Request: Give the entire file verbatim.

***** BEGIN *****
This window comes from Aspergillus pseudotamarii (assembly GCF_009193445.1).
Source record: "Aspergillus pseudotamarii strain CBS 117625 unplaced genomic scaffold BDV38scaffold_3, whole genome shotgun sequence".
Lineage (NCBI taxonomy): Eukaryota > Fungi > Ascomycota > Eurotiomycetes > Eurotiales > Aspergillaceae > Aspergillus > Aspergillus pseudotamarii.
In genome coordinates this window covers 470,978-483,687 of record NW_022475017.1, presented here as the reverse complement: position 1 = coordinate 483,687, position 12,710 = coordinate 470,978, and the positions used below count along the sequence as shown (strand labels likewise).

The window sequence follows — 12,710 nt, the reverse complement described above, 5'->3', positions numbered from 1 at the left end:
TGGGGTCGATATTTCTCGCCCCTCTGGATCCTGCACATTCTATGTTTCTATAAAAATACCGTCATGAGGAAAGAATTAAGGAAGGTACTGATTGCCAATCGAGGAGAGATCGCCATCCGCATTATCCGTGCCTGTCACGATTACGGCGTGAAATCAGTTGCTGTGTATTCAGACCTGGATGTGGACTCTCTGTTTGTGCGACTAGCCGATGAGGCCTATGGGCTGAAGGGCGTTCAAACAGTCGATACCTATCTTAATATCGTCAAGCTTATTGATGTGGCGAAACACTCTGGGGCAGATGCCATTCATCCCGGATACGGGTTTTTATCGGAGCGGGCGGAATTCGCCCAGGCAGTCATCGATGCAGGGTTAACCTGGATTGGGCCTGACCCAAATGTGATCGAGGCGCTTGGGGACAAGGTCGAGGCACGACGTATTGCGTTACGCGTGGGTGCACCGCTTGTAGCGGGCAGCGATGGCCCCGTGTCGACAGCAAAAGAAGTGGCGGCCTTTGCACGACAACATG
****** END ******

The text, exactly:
This window comes from Aspergillus pseudotamarii (assembly GCF_009193445.1).
Source record: "Aspergillus pseudotamarii strain CBS 117625 unplaced genomic scaffold BDV38scaffold_3, whole genome shotgun sequence".
Lineage (NCBI taxonomy): Eukaryota > Fungi > Ascomycota > Eurotiomycetes > Eurotiales > Aspergillaceae > Aspergillus > Aspergillus pseudotamarii.
In genome coordinates this window covers 470,978-483,687 of record NW_022475017.1, presented here as the reverse complement: position 1 = coordinate 483,687, position 12,710 = coordinate 470,978, and the positions used below count along the sequence as shown (strand labels likewise).

The window sequence follows — 12,710 nt, the reverse complement described above, 5'->3', positions numbered from 1 at the left end:
TGGGGTCGATATTTCTCGCCCCTCTGGATCCTGCACATTCTATGTTTCTATAAAAATACCGTCATGAGGAAAGAATTAAGGAAGGTACTGATTGCCAATCGAGGAGAGATCGCCATCCGCATTATCCGTGCCTGTCACGATTACGGCGTGAAATCAGTTGCTGTGTATTCAGACCTGGATGTGGACTCTCTGTTTGTGCGACTAGCCGATGAGGCCTATGGGCTGAAGGGCGTTCAAACAGTCGATACCTATCTTAATATCGTCAAGCTTATTGATGTGGCGAAACACTCTGGGGCAGATGCCATTCATCCCGGATACGGGTTTTTATCGGAGCGGGCGGAATTCGCCCAGGCAGTCATCGATGCAGGGTTAACCTGGATTGGGCCTGACCCAAATGTGATCGAGGCGCTTGGGGACAAGGTCGAGGCACGACGTATTGCGTTACGCGTGGGTGCACCGCTTGTAGCGGGCAGCGATGGCCCCGTGTCGACAGCAAAAGAAGTGGCGGCCTTTGCACGACAACATG